Activist judge is a very subjective term. By your argument, we can also say that "marriage equality" was an activist decision because it overturned because it overturned a law passed by congress and signed by Bill Clinton, and it also overturned lots of state constitutional provisions that were passed by a majority of the people. Some will argue Roe V Wade itself was an activist decision. I personally believe that while I don't like what has become of campaign financing since that ruling, Citizens United was legally a correct decision by the supreme court. I also believe it is something that should be overturned by lawmakers, not the courts. I disagree that Clarence Thomas is the most activist judge on the court. I believe Ruth Bader Ginsberg takes that title hands down.

rfields5421 wrote:
I'm not surprised the GOP is not pushing this. They know that Bush had bigger budget deficits than Obama. The cost of the War on Terror were not part of the budget until after Obama became President.Such an amendment would be so easy to bypass if the amendment did not define budget. Tricks like putting the Iraqi War 'off budget'. Tricks like the state of Texas has used to spend more money than it receives in taxes make it easy to bypass a Balanced Budget Amendment. Texas has one, and hasn't had a real balanced budget since 1996.


When the Balanced Budget Amendment was debated by the Gingrich led House, every republican voted for it and a handful of democrats did as well. When it got to the Senate (Bob Dole was leader at the time, this is right before he ran for president), every republican except maverick Mark Hatfield voted for it, and I believe 12 democrats did as well, including Paul Simon of IL (He spent his whole career fighting for this unsuccessfully) and the late Howell Heflin of AL. If the North Dakota delegation (Byron Dorgan and Kent Conrad) hadn't been arm twisted by Bill Clinton, it would have actually gotten 2/3s of the senate and the State Legislatures likely would have approved it by now. The problem these days is that the Ryan/McConnell led congress has no interest in reigning in spending, so there is no desire to pass this by current leadership, which is one reason the Tea Party was founded. This is one reason why this idea is brought up.

fr8mech wrote:
seb146 wrote:
I still think it is a much better idea that we the people choose our Senators, rather than the state legislatures.


Only if you like the fact that The Senate has become a popularity contest, just like The House.

The Senate was designed to be a deliberative body that was a step removed from The People so that its members didn't stick a wet finger in the air every time there was a decision to be made. The decisions they made were supposed to be in the interest of the state.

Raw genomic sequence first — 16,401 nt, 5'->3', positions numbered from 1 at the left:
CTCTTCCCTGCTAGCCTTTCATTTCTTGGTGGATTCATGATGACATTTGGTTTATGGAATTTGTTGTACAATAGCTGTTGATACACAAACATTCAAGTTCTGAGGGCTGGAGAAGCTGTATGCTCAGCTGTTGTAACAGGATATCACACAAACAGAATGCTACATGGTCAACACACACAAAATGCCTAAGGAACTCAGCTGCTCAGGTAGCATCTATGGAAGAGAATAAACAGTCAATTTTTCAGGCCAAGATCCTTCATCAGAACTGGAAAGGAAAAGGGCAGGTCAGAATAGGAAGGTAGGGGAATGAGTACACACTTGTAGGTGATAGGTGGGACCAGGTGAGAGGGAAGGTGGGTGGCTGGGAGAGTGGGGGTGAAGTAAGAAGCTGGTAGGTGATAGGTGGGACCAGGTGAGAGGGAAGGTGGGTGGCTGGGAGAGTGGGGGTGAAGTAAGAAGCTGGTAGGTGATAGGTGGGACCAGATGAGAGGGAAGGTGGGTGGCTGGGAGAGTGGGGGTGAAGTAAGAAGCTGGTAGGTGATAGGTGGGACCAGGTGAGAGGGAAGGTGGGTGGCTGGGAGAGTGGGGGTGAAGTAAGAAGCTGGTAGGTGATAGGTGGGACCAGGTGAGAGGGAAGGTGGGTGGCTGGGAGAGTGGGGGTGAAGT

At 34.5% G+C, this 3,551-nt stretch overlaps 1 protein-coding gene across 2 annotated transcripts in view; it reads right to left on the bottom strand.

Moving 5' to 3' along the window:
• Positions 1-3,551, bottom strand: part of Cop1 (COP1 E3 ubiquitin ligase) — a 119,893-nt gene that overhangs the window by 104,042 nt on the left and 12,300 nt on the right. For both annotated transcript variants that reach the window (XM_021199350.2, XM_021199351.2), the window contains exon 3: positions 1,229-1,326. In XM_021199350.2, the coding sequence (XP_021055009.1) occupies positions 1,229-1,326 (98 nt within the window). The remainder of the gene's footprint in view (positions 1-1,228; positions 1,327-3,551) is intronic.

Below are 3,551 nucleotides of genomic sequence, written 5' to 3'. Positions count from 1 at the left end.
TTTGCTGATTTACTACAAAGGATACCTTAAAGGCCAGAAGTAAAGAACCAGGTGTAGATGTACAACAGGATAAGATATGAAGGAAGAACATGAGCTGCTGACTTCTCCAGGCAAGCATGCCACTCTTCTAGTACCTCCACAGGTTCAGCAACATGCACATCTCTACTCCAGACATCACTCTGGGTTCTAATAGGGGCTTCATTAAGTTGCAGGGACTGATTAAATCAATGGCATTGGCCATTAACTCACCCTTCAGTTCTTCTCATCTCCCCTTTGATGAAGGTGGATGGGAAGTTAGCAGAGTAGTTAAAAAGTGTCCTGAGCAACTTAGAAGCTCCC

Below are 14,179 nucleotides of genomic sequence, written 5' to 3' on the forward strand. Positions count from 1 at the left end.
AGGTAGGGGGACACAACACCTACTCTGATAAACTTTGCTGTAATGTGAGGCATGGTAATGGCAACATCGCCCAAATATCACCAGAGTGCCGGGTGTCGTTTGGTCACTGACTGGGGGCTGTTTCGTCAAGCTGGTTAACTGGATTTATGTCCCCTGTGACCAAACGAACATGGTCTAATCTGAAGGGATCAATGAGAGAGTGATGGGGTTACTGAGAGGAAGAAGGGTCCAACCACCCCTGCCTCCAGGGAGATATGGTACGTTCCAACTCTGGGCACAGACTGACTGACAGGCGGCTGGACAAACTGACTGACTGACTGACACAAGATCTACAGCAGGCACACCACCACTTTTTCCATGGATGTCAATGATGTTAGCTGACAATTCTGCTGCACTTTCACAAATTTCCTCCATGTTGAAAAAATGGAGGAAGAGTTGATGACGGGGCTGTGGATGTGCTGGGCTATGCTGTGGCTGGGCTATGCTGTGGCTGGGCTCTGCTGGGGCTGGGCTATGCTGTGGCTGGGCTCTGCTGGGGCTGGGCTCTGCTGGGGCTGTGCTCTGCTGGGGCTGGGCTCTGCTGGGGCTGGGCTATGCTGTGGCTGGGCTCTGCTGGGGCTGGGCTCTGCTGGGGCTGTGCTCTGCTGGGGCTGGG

The original intent was an effort to protect federalism as envisioned in The Constitution. If a senator wanted to be elected, and, especially, re-elected, he would need to work to protect the interest of the state.

The senators being eligible by the legislatures of the several states, and dependent on them for reëlection, will be vigilant in supporting their rights against infringement by the legislature or executive of the United States;

http://press-pubs.uchicago.edu/founders ... -3s46.html


One of the reasons the 17th amendment was passed as I understand it is because of split legislatures (where one party controls one house and the other party the other house), and thus no candidate could be agreed upon because the House led by one party would want their guy, but the Senate led by the other would want their guy, and you get gridlock and many seats went unfilled for a while because of this. I do think the establishment would not like this setup because now you have to focus lobbying to a more local level and you cant pour all this money into senate races to buy influence. But its this very nature that makes a 17th amendment appealing to a lot of people. And it makes people focus on local elections more than they do now, which I think would be good for the democratic party as they have been getting crushed at this level for years. I was looking at the legislative map and if this was adopted before this years election (which wont happen btw)...the democrats would have no chance of taking the senate. Assuming the partyies would stay loyal, you would have 62 republican senators at least (Which is a filibuster proof majority), and 22 Democratic Senators. 8 states have split leglislatures, and its unclear how they would go.

This is a very interesting debate. Glad to hear everyones input on this. I had one disclaimer. What I said in the thread starter is in no way reflective of my positions on any thing, rather its what I think would be proposed.
 
bhill
Posts: 1897
Joined: Thu Sep 13, 2001 8:28 am

Re: Constitutional Convention

Fri Jul 29, 2016 7:11 pm

We have two chambers because the British do.....the Commoners and the Lords.....keep in mind that the Founders were Land Owners or Merchant Princes....old habits....except the King...die hard...

What we really need are term limits and a method to stop Gerrymandering, because ALL politics are local, and if you are able to redraw the legislative districts as easy as it can be done, stacking the deck in your favor is very easy.....small change locally...BIG change Federally....